Chris Gayle made a triple-hundred in Galle, Brian Lara hit 351 runs in one match in Colombo, and 688 in that three-match series, but this has to be one of cricket's more surprising facts: West Indies have never won a Test in Sri Lanka. Partly this is down to their not having played on the island in their roaring 1980s - Sri Lanka too weak to attract them then perhaps, and too volatile geopolitically to have had a consistent touring schedule anyway. But still, since 1993, these teams have met eleven times in Sri Lanka; they have drawn just four of those games - three on a severely rain-affected tour in late 2010.
On paper, this doesn't seem like the West Indies team to improve that record, but it is clear this is an improving team. Their batting, for one, looks better than it did in 2016, when they last toured Sri Lanka. On their most-recent trip to South Asia, West Indies had pulled off a chase for the ages, debutant Kyle Mayers hitting 210 not out as West Indies hunted down 385 in Chattogram. They won the second Test, in Dhaka, too. In the next series, against Sri Lanka, in the Caribbean, they established substantial first-innings leads in both matches, even if they would eventually peter out to draws.
Sri Lanka aren't quite ripe for the plucking; Tests are still probably their safest format. But there is a little instability around this outfit that could hypothetically make them vulnerable. This series sees the return of several senior players - including Angelo Mathews - who had felt slighted during the months-long contracts standoff the players were involved in, with the board. This is also Mickey Arthur's final Test series as coach, and the likes of batting coach Grant Flower, and bowling coach Chaminda Vaas, aren't guaranteed their positions into next year either.
As both matches are due to be played in Galle, spin is likeliest to decide the series. How will these flawed teams use it? How will they play it? On that front, Sri Lanka would seem to have a significant edge, particularly after West Indies' tour match in Colombo was rained out.
(completed matches, most recent first)
West Indies LWLLD Sri Lanka WDDDL
In the spotlight
Kyle Mayers may have created more buzz this year, but West Indies' most consistent batter, by a slim margin, has been their captain, Kraigg Brathwaite. In 2021, he has hit 556 runs at 34.75, and given most of his 16 innings have come against the brand new Dukes ball, these are laudable numbers. But does he struggle against spin bowling, on turning tracks? He had one outstanding tour of the UAE in 2016, but even with his 328 from that series, his numbers in Asia (average of 28.87), lags behind his career stats. If he can spend substantial time at the crease (in his trademark shades-and-helmet), West Indies will likely make a bigger impact than they did in 2016, when they lost 2-0.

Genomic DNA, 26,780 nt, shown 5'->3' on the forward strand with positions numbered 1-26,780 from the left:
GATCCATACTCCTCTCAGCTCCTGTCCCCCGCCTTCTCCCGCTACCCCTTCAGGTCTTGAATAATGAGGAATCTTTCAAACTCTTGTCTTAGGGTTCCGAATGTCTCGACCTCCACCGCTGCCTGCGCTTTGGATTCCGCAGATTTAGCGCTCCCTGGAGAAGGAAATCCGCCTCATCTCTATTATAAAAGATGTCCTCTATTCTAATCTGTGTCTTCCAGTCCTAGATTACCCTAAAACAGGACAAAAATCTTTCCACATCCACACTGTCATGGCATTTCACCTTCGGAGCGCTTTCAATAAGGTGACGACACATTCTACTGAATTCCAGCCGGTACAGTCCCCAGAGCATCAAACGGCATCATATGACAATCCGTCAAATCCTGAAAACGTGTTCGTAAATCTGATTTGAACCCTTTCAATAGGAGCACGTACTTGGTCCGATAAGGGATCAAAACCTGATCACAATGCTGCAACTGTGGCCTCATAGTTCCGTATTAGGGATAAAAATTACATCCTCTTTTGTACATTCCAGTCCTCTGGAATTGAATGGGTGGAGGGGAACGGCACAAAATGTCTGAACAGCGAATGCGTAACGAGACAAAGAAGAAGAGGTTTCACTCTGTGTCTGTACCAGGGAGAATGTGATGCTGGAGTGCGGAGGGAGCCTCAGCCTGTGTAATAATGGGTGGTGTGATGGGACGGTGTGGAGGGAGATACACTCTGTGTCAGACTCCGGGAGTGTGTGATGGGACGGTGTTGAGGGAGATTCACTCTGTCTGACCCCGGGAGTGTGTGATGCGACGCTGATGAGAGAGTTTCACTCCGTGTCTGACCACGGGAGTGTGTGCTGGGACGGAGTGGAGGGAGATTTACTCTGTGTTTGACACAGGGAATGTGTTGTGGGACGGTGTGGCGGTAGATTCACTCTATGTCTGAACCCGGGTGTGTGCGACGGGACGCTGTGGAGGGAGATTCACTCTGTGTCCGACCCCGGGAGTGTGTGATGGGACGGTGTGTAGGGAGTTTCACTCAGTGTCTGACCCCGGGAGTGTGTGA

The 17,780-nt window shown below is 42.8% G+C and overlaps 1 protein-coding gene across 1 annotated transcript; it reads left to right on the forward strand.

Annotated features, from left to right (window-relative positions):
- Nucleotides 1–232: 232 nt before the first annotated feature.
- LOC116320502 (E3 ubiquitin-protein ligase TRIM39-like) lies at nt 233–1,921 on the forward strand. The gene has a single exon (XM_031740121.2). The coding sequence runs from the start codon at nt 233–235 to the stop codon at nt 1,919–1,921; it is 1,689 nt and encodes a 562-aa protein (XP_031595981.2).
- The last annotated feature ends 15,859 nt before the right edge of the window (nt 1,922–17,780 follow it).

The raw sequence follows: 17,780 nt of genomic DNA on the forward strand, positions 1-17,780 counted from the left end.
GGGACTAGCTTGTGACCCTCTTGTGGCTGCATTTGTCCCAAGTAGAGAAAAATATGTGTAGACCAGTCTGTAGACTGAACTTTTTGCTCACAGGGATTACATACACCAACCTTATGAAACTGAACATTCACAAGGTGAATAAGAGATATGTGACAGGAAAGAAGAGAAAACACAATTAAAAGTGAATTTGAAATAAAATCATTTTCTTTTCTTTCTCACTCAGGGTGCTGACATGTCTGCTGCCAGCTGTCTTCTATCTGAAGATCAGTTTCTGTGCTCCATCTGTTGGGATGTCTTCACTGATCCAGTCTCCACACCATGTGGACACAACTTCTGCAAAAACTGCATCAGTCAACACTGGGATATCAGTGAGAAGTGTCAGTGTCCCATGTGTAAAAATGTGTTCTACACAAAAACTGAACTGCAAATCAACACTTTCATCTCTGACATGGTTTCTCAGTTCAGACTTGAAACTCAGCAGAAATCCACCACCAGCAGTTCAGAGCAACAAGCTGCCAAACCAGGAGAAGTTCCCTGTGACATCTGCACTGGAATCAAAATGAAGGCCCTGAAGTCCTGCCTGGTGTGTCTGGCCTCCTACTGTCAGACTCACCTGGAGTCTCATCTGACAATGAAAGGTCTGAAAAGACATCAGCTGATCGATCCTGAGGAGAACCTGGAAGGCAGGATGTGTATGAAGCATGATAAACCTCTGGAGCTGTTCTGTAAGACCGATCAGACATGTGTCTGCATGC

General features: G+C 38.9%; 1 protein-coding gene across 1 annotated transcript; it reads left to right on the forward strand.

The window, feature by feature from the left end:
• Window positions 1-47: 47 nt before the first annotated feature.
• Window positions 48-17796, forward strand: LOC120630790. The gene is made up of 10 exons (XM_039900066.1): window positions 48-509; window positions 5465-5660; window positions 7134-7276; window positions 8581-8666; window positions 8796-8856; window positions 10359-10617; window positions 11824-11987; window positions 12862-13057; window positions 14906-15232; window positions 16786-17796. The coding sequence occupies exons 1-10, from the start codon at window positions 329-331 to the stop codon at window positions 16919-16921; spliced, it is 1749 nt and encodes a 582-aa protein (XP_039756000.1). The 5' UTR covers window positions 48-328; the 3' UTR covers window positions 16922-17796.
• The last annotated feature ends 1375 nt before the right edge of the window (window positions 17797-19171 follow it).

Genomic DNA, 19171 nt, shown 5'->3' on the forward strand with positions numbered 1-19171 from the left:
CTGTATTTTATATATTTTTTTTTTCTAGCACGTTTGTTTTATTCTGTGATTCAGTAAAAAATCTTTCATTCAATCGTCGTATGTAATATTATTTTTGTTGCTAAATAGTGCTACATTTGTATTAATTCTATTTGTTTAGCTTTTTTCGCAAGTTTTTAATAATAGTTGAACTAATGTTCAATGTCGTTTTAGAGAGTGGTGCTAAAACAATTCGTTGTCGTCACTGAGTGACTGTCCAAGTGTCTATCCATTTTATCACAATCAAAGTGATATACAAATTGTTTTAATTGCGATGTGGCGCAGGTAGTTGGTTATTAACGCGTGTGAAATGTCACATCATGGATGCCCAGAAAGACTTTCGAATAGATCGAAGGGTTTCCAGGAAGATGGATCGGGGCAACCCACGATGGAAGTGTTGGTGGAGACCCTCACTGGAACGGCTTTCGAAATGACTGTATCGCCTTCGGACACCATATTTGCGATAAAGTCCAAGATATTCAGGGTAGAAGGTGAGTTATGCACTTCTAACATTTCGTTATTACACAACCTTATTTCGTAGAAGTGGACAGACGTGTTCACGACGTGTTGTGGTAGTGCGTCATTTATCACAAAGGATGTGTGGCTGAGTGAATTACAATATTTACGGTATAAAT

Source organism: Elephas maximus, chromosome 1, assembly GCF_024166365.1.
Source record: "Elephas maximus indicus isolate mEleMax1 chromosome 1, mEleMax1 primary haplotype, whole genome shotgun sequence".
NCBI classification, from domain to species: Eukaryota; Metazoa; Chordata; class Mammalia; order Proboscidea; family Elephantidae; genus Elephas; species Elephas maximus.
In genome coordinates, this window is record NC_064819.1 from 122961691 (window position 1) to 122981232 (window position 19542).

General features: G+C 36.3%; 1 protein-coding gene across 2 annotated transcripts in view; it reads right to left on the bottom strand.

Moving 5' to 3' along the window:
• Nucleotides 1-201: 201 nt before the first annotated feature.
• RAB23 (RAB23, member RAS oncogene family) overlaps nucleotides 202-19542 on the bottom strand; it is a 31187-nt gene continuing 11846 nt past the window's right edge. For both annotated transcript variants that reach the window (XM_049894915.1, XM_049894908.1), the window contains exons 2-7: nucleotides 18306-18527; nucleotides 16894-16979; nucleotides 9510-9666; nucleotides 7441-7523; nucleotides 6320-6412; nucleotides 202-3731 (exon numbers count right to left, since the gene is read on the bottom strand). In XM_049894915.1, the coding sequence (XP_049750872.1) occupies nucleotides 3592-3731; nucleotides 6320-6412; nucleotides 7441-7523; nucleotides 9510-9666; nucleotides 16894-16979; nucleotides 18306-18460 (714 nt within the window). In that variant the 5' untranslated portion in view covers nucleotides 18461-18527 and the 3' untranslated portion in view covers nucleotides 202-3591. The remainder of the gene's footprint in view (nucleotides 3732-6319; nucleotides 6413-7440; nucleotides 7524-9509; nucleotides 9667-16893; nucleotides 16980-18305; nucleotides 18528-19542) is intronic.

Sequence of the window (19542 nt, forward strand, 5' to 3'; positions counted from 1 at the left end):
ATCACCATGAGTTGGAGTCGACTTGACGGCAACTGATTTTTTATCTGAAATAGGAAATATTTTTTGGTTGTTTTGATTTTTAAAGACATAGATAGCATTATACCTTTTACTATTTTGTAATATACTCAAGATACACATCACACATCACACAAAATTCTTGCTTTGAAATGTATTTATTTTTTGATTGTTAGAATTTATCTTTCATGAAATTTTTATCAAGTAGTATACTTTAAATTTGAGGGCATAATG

66, 118, 244, 75 - so read Dimuth Karunaratne's last four Test knocks. The problem is, the most recent of these came way back in May, so it's not as if you can say he comes into the series in form. Rarely does a home Test series pass by without a serious contribution from him, however, and he is especially good at Galle, where he has produced exceptional innings on tough pitches. West Indies' bowlers will be desperate to neutralise him early.
Pitch and conditions
The surface is likely to be spin-friendly, but with the amount of rain that's been around in all parts of the country, the pitch is unlikely to start out very dry. Given the northeast monsoon is still in operation, expect frequent rain interruptions, particularly in the afternoons.
Sri Lanka had thought about giving Charith Asalanka a debut, but it appears that they will go in with a bowling-heavy side instead, fielding two legspinners - Lasith Embuldeniya and Praveen Jayawickrama, in addition to offspin-bowling allrounder Ramesh Mendis (Dhananjaya de Silva is also there to contribute with his offbreaks).
Dinesh Chandimal is likely to keep wickets, with Niroshan Dickwella suspended for a year over breaking Covid protocols in England.
Jeremy Solozano, the Trinidad opening batter, could also be in line for a debut, as Brathwaite's opening partner. With Roston Chase capable of delivering half-decent offspin, West Indies will also have to decide which of their other spin options - offspinner Rahkeem Cornwall, or left-arm spinner Jomel Warrican - plays. They could field them both, but that would mean their only serious seam options are Kemar Roach and Jason Holder.
West Indies (possible): 1 Kraigg Brathwaite (capt.), 2 Jeremy Solozano, 3 Nkrumah Bonner, 4 Roston Chase, 5 Jermaine Blackwood, 6 Kyle Mayers, 7 Rahkeem Cornwall, 8 Jason Holder, 9 Joshua da Silva (wk), 10 Kemar Roach, 11 Jomel Warrican/Jayden Seales
Stats and rivia
This is West Indies' second World Test Championship series in the new cycle. They had won one Test and lost one against Pakistan in August, giving them 12 points. For Sri Lanka, this is their first series in the new cycle.
Kraigg Brathwaite averages 25.75 in four innings in Sri Lanka - his third worst average in host countries, after India (where he averages 19.91), and Bangladesh (21.16).
Dimuth Karunaratne averages 51.36 in Galle, and averages 47.52 as captain. His career average is 38.62.
Across conditions, West Indies have won just one of the seven most-recent Tests between these sides. Sri Lanka have won three of them.